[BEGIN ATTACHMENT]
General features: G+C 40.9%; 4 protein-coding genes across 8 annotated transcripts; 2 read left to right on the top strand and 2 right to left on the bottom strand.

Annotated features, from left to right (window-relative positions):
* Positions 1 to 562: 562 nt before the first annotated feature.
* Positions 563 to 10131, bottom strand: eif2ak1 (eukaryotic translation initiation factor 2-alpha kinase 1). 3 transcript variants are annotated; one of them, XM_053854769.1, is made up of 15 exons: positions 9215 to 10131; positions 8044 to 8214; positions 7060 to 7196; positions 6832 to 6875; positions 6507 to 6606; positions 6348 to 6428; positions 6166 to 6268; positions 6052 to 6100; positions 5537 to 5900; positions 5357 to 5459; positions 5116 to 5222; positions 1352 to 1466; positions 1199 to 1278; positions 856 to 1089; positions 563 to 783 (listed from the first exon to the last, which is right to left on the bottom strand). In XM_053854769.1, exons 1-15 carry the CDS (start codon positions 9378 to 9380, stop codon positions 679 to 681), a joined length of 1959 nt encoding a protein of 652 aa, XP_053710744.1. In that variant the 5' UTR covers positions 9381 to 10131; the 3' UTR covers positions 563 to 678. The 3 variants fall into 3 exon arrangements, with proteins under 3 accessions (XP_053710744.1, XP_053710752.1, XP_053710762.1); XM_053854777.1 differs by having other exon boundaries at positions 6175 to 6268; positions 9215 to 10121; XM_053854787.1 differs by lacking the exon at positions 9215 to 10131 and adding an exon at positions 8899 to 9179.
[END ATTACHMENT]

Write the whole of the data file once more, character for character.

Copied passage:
General features: G+C 40.9%; 4 protein-coding genes across 8 annotated transcripts; 2 read left to right on the top strand and 2 right to left on the bottom strand.

Annotated features, from left to right (window-relative positions):
* Positions 1 to 562: 562 nt before the first annotated feature.
* Positions 563 to 10131, bottom strand: eif2ak1 (eukaryotic translation initiation factor 2-alpha kinase 1). 3 transcript variants are annotated; one of them, XM_053854769.1, is made up of 15 exons: positions 9215 to 10131; positions 8044 to 8214; positions 7060 to 7196; positions 6832 to 6875; positions 6507 to 6606; positions 6348 to 6428; positions 6166 to 6268; positions 6052 to 6100; positions 5537 to 5900; positions 5357 to 5459; positions 5116 to 5222; positions 1352 to 1466; positions 1199 to 1278; positions 856 to 1089; positions 563 to 783 (listed from the first exon to the last, which is right to left on the bottom strand). In XM_053854769.1, exons 1-15 carry the CDS (start codon positions 9378 to 9380, stop codon positions 679 to 681), a joined length of 1959 nt encoding a protein of 652 aa, XP_053710744.1. In that variant the 5' UTR covers positions 9381 to 10131; the 3' UTR covers positions 563 to 678. The 3 variants fall into 3 exon arrangements, with proteins under 3 accessions (XP_053710744.1, XP_053710752.1, XP_053710762.1); XM_053854777.1 differs by having other exon boundaries at positions 6175 to 6268; positions 9215 to 10121; XM_053854787.1 differs by lacking the exon at positions 9215 to 10131 and adding an exon at positions 8899 to 9179.